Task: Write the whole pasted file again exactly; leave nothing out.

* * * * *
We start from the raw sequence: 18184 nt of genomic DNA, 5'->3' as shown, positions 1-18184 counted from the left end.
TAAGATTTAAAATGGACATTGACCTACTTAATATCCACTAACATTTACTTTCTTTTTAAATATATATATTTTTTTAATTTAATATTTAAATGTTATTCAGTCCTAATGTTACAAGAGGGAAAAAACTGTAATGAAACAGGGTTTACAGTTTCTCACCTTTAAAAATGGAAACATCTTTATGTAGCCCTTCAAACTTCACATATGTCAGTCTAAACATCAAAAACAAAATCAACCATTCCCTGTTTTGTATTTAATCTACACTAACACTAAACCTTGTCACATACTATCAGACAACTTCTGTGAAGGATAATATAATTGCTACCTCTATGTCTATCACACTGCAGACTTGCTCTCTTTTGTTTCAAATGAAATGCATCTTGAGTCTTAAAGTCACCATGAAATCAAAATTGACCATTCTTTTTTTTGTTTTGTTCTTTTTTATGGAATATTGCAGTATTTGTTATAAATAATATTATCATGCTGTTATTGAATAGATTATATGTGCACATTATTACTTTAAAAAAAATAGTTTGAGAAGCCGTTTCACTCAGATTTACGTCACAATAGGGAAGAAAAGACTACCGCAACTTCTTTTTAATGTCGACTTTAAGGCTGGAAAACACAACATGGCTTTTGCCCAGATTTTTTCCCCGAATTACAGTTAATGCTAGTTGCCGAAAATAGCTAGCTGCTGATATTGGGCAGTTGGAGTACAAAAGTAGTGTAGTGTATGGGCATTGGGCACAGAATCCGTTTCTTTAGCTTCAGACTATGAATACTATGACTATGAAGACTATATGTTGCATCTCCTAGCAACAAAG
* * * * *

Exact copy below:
We start from the raw sequence: 18184 nt of genomic DNA, 5'->3' as shown, positions 1-18184 counted from the left end.
TAAGATTTAAAATGGACATTGACCTACTTAATATCCACTAACATTTACTTTCTTTTTAAATATATATATTTTTTTAATTTAATATTTAAATGTTATTCAGTCCTAATGTTACAAGAGGGAAAAAACTGTAATGAAACAGGGTTTACAGTTTCTCACCTTTAAAAATGGAAACATCTTTATGTAGCCCTTCAAACTTCACATATGTCAGTCTAAACATCAAAAACAAAATCAACCATTCCCTGTTTTGTATTTAATCTACACTAACACTAAACCTTGTCACATACTATCAGACAACTTCTGTGAAGGATAATATAATTGCTACCTCTATGTCTATCACACTGCAGACTTGCTCTCTTTTGTTTCAAATGAAATGCATCTTGAGTCTTAAAGTCACCATGAAATCAAAATTGACCATTCTTTTTTTTGTTTTGTTCTTTTTTATGGAATATTGCAGTATTTGTTATAAATAATATTATCATGCTGTTATTGAATAGATTATATGTGCACATTATTACTTTAAAAAAAATAGTTTGAGAAGCCGTTTCACTCAGATTTACGTCACAATAGGGAAGAAAAGACTACCGCAACTTCTTTTTAATGTCGACTTTAAGGCTGGAAAACACAACATGGCTTTTGCCCAGATTTTTTCCCCGAATTACAGTTAATGCTAGTTGCCGAAAATAGCTAGCTGCTGATATTGGGCAGTTGGAGTACAAAAGTAGTGTAGTGTATGGGCATTGGGCACAGAATCCGTTTCTTTAGCTTCAGACTATGAATACTATGACTATGAAGACTATATGTTGCATCTCCTAGCAACAAAG